Leading off the newly created IRF Global Peace Initiative, the Colombian Rafting for Peace Team defied all odds to make history at the IRF 2019 World Rafting Championship in Australia.
Led by their coach, Rafael Gallo, and sponsored by Rios Tropicales, among many others, the seven-man and one-woman team captured the world’s hearts with their incredible story of converting from war to peace and “trading guns for paddles.” Brand new to rafting, having only been introduced to the sport and trained as river guides seven months prior, the Colombian team came to Australia under a banner of peace and competed against the best rafting teams in the world.
They have been honored in Colombia by top government officials and United Nations representatives and have been celebrated in that nation’s media as symbols of hope and reconciliation in a country recovering from 52 years of civil war.
Composed of five ex-guerrillas from the former Revolutionary Armed Forces of Colombia (known by the Spanish acronym of FARC) and three members of the Miravalle community in San Vicente del Caguán, Caquetá Department, the entire group was invited to compete at the IRF World Rafting Championship on the Tully River. One team member was unable to travel, so only eight went to Australia.
In his role as IRF Honorary President, Gallo extended the invitation to the group in November 2018 when he attended their “graduation” of being certified as rafting guides by the IRF. Gallo had been invited last August by the United Nations Verification Mission in Colombia – in charge of ensuring the reintegration of former FARC guerrillas into Colombian society in accordance with the 2016 Final Peace Agreement – to assess the viability of developing a commercial rafting operation on the Pato River in Miravalle. He then orchestrated a six-week intensive training in rafting practices and river safety for the nine ex-combatants and local community members by sending two of his top IRF instructors and raft guides with Rios Tropicales, Roy Obando and Max Solano, to Colombia.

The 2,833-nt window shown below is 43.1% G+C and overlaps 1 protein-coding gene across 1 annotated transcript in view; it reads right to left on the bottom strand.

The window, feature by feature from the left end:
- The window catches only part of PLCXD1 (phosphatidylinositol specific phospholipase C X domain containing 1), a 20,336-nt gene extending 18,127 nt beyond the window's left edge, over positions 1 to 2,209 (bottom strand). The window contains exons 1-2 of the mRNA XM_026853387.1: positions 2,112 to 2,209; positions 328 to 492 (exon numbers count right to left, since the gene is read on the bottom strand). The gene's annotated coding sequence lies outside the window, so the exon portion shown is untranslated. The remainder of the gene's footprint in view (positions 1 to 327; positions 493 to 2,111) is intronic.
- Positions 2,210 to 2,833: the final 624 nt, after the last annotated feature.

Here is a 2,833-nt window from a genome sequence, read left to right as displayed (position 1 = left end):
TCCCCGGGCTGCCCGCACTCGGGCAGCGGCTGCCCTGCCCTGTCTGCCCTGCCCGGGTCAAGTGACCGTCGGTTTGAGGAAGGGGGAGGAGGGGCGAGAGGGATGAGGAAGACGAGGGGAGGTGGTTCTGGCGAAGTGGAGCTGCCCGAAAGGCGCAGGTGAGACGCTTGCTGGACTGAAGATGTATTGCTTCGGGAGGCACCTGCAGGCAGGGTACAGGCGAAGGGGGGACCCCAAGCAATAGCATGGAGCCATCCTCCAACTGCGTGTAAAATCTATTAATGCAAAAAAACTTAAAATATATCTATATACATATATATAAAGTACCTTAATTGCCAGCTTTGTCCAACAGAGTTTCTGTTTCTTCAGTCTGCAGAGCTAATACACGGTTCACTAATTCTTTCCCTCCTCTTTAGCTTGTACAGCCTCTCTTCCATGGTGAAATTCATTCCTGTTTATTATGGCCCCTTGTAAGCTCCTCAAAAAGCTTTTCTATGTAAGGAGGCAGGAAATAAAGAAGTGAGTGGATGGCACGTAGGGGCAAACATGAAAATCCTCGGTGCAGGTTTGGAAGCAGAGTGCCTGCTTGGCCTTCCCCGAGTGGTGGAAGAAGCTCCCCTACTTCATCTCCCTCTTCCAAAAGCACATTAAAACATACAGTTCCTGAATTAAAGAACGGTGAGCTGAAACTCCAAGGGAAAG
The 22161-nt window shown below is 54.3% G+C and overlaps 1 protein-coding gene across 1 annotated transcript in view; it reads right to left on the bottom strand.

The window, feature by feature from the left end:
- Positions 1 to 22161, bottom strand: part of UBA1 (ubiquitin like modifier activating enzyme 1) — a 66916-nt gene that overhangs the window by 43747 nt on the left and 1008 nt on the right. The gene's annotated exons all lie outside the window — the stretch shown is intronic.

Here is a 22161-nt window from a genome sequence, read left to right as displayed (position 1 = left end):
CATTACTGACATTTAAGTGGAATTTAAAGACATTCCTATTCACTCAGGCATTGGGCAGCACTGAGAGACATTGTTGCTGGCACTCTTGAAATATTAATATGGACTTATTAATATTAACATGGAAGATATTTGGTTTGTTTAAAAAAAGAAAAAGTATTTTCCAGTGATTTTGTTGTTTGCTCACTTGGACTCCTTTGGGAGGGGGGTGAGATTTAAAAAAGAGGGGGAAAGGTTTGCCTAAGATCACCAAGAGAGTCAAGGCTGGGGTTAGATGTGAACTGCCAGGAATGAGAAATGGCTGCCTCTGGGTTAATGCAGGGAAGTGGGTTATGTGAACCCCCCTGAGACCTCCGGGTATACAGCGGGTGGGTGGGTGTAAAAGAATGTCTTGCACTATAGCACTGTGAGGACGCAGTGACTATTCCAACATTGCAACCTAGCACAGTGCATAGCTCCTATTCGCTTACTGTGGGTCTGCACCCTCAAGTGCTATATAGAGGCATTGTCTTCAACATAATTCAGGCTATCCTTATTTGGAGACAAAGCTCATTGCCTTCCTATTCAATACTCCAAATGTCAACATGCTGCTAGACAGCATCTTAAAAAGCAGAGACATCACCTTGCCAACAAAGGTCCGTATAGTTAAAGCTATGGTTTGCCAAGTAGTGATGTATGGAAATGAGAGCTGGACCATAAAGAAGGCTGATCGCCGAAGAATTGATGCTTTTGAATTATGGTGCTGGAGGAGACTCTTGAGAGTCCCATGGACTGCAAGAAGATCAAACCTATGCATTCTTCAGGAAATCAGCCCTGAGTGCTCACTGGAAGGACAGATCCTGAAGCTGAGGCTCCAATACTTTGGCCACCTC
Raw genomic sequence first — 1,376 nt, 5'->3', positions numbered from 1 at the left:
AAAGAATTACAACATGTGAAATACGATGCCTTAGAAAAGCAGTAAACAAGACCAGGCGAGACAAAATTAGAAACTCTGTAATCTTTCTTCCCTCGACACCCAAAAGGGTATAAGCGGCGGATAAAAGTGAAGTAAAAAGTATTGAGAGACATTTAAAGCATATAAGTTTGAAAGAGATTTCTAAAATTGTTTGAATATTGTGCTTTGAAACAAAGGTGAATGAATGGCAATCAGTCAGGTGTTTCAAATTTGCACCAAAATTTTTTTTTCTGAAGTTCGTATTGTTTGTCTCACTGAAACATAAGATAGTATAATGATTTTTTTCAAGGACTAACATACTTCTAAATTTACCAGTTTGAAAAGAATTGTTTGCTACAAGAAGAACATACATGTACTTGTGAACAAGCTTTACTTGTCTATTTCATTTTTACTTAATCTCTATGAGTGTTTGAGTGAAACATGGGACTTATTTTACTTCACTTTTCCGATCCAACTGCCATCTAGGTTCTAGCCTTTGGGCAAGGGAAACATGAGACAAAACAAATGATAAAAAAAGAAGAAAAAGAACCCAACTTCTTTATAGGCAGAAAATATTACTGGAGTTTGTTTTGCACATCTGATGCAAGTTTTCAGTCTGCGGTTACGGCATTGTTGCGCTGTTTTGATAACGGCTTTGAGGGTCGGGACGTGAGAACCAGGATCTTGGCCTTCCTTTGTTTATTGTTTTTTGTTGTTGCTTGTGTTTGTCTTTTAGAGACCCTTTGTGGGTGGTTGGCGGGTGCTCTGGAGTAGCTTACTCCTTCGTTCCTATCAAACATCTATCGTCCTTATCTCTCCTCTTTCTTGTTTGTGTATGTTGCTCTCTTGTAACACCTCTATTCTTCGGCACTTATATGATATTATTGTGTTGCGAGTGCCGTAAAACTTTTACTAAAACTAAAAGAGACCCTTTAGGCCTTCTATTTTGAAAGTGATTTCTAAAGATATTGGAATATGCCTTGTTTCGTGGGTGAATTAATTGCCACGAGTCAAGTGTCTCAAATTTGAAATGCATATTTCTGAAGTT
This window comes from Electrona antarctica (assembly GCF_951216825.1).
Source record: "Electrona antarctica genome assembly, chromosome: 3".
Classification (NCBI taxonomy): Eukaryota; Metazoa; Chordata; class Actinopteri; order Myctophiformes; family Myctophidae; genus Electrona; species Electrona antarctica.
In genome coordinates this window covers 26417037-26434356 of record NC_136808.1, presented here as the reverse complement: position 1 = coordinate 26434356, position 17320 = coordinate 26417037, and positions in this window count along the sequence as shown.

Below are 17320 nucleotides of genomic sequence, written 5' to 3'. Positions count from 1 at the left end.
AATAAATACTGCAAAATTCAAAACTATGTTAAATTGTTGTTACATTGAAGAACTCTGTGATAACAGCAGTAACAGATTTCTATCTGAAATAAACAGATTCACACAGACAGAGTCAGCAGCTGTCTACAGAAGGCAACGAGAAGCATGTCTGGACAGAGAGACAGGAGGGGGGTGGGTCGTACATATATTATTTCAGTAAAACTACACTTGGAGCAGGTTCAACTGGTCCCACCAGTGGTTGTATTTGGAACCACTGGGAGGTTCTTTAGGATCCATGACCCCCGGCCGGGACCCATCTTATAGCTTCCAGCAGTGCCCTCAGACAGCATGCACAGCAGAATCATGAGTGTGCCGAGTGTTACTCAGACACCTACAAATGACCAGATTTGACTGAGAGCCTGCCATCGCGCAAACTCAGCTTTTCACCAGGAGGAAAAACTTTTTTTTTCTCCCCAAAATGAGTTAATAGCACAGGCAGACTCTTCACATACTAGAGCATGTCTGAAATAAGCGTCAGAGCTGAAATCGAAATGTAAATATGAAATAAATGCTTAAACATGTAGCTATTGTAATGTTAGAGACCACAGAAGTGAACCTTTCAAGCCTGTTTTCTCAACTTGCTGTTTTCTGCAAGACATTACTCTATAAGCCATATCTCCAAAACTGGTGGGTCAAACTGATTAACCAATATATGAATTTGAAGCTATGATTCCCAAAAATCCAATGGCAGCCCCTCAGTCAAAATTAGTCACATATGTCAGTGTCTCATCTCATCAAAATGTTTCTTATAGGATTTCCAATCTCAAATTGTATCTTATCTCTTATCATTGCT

“I am so proud to have been one of the persons who helped make this possible,” said Gallo. “I met this incredible group of people who wanted to recover their lives back in society through rafting. In November, I saw them so excited to receive guiding certificates from the International Rafting Federation. And I thought it can’t be over like this. So, I invited them to come to Australia and we developed a peace initiative for the IRF. Their eyes lit up! The world to them had just become so big. They were born in the jungle and their dream was to go to Bogota. They ended up flying halfway around the world to Australia!”
Gallo and members of the UN Peacekeeping Mission in Miravalle spearheaded a massive funding campaign to pay for the team’s trip and expenses to Australia. The U.S. company MTI Life Jackets donated all the life jackets for both the Colombian Rafting for Peace Team and the Costa Rican U19 Men’s Team.
When the Colombian team arrived in Australia, they were welcomed warmly by groups of Colombians living there. Colombian expats came to support the team on the Tully River and hosted them at other locations after the WRC ended. “The team’s reception in Australia was marvelous. Everyone is fascinated by their story,” said Gallo.
“For them to be beginners competing alongside world champions in a difficult river, and to have these champion teams helping them, has sparked incredible inner confidence among the team members,” he added.
The Colombian rafting team not only challenged themselves competing against the best rafting teams in the world, they also overcame language barriers of only speaking Spanish and communicating with people from 18 other nations. On a day off during the WRC, they took a day trip to the coast and stood on a beach in front of the ocean for the first time in their lives. And they learned what it feels like to be part of a larger world.
Gallo is no stranger to peace initiatives and rafting. In 1989, he took part in the Project RAFT (Russians and Americans for Teamwork) Chuya Rally in Siberia. More than 50 rafting teams from 13 nations participated in the first international rafting competition.
“In Siberia, we saw precisely how the sport of rafting could help overcome the biggest differences between people,” he said. “In rafting, it does not matter what your political, economic or religious beliefs are. You have to paddle together to get through difficult rapids. It doesn’t matter who you are when you have to work together as a team.”
Now, carrying the movement forward in Colombia, Gallo said he intends to continue the IRF Global Peace Initiative and hopefully share the message of rafting for peace in other countries. “People can see that rafting can not only have an impact on the environment and communities with conservation and carbon neutral events, but also can be a model for world peace. We need to spread this mission around the world.”